Mad Men “New Business” Review (Season 7 Episode 9)

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This week’s Mad Men emphasizes what a failure Don Draper is in his personal life. This is not exactly a revelation. He’s a terrible father, has two failed marriages under his belt, and thinks he can create a meaningful relationship with a woman he banged in an alley. This dismal view of relationships is something that has touched every character of the show, but none more than Don.

In the beginning, we see Don on parent duty with his two sons. This is something we hardly ever see. Betty and Henry return home, so it’s time for Don to leave. Before he goes, Betty mentions that she’s planning on getting a masters degree. Her sexist jerk of an ex-husband laughs at her—even before finding out what she wants to study. Don can’t get out of there fast enough. Yet when he reaches the door he wistfully glances back at the familial tableau. I can’t feel sorry for him. He had a family and did everything in his power to destroy it. What Betty has is clearly not perfect and she’s an awful mother, but at least she tries. That’s a lot more than Don does.

We find out that the divorce between Don and Megan isn’t final. She wants money, which Don initially complains about giving to her. Megan returns to New York to collect her belongings with the help of her sister and mother. Both women are overdramatic shrews and complain that Don has ruined Megan’s life. Really? Megan knew what she was getting when she married Don. She knew for years that he wasn’t going to change, so she pursued her own acting dreams. Because Megan’s career has stalled, she’s now looking back at her marriage as the source of all her problems. If she were a successful actress, you know she’d be more than happy about leaving Don in the dust.

Don goes on the hunt for the diner waitress, Diana. It’s completely unclear why he does this. Except that it’s Don and he is perpetually obsessed with the chase. She eventually calls him at 3am and he tells her to come over. For some odd reason, she agrees and Don gets out of bed and puts on a suit. It’s almost as if he’s getting into costume. He’s putting on his Don Draper best in order to establish his supremacy in the situation. Diana arrives in her waitress uniform, which is a stark contrast to his professional attire.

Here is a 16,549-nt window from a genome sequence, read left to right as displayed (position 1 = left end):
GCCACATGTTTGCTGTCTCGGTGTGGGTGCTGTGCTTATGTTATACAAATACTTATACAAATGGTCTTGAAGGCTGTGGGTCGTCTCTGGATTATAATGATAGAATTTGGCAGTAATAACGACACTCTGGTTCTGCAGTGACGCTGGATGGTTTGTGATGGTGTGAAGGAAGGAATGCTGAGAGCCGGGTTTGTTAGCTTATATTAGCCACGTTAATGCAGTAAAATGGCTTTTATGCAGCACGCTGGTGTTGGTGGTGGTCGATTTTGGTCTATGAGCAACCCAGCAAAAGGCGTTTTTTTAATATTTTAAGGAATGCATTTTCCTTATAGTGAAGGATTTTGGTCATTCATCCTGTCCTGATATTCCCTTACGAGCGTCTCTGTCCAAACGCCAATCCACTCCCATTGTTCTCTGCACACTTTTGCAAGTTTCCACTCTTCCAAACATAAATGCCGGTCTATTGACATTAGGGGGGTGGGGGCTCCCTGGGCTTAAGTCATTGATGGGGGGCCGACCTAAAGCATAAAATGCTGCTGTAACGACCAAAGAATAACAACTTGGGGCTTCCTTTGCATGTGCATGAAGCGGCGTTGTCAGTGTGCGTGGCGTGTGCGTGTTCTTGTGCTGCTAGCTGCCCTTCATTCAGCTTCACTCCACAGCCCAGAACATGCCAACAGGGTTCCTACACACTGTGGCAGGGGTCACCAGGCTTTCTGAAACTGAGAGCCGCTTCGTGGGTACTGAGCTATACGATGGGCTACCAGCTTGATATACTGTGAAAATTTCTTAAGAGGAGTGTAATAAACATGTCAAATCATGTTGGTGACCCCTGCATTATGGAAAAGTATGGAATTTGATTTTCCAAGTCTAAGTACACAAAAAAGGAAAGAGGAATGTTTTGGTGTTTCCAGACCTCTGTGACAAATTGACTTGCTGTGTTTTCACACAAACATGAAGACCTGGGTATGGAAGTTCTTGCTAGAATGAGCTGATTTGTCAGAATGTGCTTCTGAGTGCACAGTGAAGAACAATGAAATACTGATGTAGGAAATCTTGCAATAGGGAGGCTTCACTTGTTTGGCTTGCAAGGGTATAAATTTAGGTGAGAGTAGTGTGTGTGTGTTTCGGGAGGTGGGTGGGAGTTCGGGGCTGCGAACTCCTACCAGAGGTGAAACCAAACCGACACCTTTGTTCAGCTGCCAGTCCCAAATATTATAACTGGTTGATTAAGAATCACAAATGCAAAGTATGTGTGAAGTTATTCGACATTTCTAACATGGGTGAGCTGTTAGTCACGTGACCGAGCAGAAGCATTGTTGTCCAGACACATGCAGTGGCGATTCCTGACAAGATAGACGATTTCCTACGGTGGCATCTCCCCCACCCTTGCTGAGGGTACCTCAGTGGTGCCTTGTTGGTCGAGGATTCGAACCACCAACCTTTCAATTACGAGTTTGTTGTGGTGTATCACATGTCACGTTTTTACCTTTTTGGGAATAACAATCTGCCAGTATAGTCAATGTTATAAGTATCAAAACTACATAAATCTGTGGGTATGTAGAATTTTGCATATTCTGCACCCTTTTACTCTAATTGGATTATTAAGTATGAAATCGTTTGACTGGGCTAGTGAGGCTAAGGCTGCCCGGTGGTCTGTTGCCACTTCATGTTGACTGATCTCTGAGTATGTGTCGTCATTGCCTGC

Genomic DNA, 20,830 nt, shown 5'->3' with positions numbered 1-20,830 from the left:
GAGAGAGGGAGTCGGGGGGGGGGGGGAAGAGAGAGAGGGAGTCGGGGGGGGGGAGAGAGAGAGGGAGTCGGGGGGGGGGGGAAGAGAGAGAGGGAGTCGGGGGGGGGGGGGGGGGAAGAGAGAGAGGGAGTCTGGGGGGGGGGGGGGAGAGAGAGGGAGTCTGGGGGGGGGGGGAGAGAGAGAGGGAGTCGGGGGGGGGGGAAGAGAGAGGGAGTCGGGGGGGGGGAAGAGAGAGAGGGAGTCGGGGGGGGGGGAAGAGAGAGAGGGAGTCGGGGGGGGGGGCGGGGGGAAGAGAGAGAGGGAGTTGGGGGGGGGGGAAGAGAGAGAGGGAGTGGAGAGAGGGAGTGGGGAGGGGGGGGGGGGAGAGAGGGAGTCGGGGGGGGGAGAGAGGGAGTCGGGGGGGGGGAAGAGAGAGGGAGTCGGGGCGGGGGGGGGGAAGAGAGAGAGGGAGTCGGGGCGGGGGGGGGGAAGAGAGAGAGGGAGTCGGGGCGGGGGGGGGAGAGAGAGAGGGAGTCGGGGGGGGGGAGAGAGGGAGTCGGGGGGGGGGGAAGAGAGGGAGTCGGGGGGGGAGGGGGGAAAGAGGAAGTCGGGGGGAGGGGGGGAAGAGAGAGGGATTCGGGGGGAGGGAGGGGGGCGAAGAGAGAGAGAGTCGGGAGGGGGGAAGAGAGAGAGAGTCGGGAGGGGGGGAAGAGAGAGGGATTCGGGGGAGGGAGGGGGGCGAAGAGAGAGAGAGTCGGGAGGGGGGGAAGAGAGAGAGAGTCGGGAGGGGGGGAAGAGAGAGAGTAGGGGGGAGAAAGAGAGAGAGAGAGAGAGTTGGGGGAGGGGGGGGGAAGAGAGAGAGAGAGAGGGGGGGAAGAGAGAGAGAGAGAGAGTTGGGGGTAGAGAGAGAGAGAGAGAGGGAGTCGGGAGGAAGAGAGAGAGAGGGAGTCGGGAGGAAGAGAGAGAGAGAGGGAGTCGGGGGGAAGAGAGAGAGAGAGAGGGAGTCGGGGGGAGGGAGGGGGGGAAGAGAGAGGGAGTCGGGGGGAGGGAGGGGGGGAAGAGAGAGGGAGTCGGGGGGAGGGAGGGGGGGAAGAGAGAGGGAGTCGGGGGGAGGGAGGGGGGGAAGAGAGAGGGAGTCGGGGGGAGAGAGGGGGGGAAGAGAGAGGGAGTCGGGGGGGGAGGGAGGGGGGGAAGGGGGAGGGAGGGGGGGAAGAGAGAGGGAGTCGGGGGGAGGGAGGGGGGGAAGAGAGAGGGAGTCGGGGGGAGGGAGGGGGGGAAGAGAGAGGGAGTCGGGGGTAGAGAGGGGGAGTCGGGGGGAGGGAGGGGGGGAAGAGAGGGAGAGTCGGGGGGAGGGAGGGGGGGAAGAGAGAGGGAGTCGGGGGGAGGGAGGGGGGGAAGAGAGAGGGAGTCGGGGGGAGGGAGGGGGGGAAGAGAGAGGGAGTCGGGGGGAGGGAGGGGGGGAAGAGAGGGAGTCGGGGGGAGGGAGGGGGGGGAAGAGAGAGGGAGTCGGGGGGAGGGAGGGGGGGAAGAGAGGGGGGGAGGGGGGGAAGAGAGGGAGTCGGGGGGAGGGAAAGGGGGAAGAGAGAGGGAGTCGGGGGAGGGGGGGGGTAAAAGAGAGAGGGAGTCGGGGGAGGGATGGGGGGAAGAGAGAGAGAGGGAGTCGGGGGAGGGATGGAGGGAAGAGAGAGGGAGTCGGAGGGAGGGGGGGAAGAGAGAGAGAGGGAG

Don lays on the charm…and yes, that’s sarcasm. With such lines like, “It’s 3 in the morning, you know why you’re here,” how could a woman not be enamored with him? He’s even more of a charmer when he offers Diana his ex-wife’s discarded clothing. But Diana is messed up and nothing seems to register with her. She’s kind of an irritating character. Her long silences and robotic demeanor got on my nerves.

Don is Don and he falls right back into his typical behavior. He blows off work the next morning to stay in bed with Diana. He says he wants to see her again that night. He later buys her a gift and goes to her place, even though it’s a dump. Don is putting on the charm offensive to obscure his true, miserable self. Once he identifies a fellow tortured soul, he zooms in on her with false pretenses of being a savior and protector. Once his fantasy is fulfilled and he gets the girl, his own misery resurfaces and he drops her. What he didn’t count on with Diana is that she doesn’t want to be saved.

Megan seems to understand that the only thing Don can offer her now is money. She wants to be fair and tells her mother that she only wants certain things from the apartment. When Megan leaves, her mother has the movers pack up every piece of furniture. Here’s where the episode takes a ridiculous turn. Her mother calls Roger to come over and pay the movers. He rushes over (because none of these guys actually work) and they end up having sex in the empty living room. I feel like the writers use sex as a crutch in this episode. This encounters with Roger and Stan felt gratuitous and out of place.

Megan and Peggy demonstrate that sex is not simply a tool for getting what you want. Megan goes to Harry for help with her acting career. They get together over lunch and she opens up about some of the challenges she faces in getting cast. Harry then pulls a true dirtbag maneuver that makes him hated forever more. He tells Megan that she’s a failure because she’s not spending time on the casting couch and tries to get her up to his room. What a troll. Megan is having no part of it, fortunately, and is not going to compromise herself.

Peggy finds herself in a similar situation when she employs Pima Ryan, a famous photographer/artist. Pima uses sex to try and get assignments from the agency. She starts by buttering up Stan and having sex with him the company dark room. Stan’s in a relationship, but whatever. It’s Mad Men…people will have sex with whoever, whenever. Pima later puts the moves on Peggy, after Peggy overrules some of her artistic decisions. Peggy is smarter than Stan, though, and recognizes what Pima is trying to do. It was good that at least two people rejected sex this episode. It’s a rare occurrence.

Megan eventually ends up across the table from Don to discuss their divorce. All of her anger towards him (and her frustration with her own life) explodes. Instead of taking responsibility or even appreciating what he’s done, Don writer her a check. A million dollars is what Don is willing to pay to purge any feelings of guilt. Considering the time period, that’s a whole lot of money. Megan may never need to act again. This is how Don solves his problems – write a check and all is forgiven.

This episode was deeply cynical of the ability of people to have happy relationships. No one can accuse Mad Men of subtlety, as is shown by the final image of Don standing in the empty apartment. He’s been rejected by Diana. His last ties to Megan are severed. He’s all alone. Again.